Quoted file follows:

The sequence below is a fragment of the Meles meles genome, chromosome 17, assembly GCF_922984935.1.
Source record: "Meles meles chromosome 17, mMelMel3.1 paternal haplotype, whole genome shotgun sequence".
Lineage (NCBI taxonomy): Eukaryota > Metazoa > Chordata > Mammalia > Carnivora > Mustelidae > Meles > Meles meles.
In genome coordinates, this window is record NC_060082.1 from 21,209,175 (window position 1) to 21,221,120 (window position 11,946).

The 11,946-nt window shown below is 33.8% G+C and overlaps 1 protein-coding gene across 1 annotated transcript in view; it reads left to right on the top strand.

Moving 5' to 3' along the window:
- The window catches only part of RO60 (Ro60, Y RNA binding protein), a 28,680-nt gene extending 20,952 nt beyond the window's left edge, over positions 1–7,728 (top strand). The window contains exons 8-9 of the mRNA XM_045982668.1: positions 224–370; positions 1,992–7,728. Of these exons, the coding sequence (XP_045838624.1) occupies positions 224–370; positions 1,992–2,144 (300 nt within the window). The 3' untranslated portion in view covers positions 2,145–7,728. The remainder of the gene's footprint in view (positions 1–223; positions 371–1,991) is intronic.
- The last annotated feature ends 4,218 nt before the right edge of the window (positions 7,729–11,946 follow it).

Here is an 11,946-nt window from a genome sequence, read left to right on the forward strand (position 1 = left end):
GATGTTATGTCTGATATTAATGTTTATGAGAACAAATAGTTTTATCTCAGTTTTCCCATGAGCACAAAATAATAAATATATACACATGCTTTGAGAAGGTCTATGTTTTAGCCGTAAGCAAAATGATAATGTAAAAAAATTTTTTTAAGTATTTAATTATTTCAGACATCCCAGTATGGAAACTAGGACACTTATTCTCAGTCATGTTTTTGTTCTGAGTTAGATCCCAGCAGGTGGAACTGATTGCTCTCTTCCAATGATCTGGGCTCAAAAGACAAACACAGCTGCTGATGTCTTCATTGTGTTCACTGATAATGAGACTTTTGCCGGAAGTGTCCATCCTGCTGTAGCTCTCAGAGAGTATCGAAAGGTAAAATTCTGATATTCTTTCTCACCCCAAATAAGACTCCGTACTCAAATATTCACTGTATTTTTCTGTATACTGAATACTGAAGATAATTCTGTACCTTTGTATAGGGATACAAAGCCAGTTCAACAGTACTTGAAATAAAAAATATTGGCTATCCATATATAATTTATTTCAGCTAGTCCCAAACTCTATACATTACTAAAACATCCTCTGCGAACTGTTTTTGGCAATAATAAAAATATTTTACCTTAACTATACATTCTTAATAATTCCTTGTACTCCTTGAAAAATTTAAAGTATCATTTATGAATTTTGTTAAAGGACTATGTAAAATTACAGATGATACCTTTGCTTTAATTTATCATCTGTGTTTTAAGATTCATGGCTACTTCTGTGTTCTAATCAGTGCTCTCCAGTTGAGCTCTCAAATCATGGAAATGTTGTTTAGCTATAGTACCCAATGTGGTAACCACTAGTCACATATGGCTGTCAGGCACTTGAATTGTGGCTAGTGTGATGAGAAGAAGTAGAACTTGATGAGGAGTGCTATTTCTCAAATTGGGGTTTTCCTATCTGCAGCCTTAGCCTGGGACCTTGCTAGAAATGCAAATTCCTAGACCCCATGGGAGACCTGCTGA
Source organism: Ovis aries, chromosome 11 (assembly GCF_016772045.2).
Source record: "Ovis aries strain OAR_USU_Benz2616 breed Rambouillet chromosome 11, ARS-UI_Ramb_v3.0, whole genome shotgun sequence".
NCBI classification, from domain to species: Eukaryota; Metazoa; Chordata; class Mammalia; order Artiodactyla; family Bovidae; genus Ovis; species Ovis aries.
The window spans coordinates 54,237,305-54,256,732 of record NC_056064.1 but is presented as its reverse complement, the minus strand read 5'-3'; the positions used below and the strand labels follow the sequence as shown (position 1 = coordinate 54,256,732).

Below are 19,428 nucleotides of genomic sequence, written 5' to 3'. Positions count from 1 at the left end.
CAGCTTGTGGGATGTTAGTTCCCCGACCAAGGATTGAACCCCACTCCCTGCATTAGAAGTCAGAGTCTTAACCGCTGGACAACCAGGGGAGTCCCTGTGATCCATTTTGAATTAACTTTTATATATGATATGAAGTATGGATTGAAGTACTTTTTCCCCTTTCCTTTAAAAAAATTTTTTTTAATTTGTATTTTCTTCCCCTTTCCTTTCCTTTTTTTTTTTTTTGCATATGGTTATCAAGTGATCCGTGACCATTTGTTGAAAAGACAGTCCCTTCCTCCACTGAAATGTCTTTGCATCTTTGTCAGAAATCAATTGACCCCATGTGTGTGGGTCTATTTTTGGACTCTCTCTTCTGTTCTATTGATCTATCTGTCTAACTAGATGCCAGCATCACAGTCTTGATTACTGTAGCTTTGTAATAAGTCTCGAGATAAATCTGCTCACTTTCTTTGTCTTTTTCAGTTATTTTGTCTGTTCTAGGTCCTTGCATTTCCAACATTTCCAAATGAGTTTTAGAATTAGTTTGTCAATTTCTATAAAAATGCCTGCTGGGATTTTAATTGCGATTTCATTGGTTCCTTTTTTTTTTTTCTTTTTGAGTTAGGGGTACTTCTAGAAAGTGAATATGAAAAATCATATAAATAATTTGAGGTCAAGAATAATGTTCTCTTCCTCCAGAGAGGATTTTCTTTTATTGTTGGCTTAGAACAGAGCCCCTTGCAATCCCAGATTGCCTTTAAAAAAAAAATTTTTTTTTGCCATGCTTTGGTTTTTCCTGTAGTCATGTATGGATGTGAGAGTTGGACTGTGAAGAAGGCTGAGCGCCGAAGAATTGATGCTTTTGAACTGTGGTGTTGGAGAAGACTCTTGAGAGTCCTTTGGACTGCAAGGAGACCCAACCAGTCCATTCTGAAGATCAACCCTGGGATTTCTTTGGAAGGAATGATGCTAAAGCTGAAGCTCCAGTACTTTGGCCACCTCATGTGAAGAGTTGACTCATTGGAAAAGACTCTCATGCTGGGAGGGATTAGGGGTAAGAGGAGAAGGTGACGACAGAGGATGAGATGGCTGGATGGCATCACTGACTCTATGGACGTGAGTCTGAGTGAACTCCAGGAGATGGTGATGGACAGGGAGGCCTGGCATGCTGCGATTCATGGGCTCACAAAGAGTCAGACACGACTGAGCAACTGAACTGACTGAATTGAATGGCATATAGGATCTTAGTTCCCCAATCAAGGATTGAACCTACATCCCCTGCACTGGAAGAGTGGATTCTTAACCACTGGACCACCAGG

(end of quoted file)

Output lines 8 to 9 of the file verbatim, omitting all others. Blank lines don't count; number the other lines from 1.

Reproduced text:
- The last annotated feature ends 4,218 nt before the right edge of the window (positions 7,729–11,946 follow it).

Here is an 11,946-nt window from a genome sequence, read left to right on the forward strand (position 1 = left end):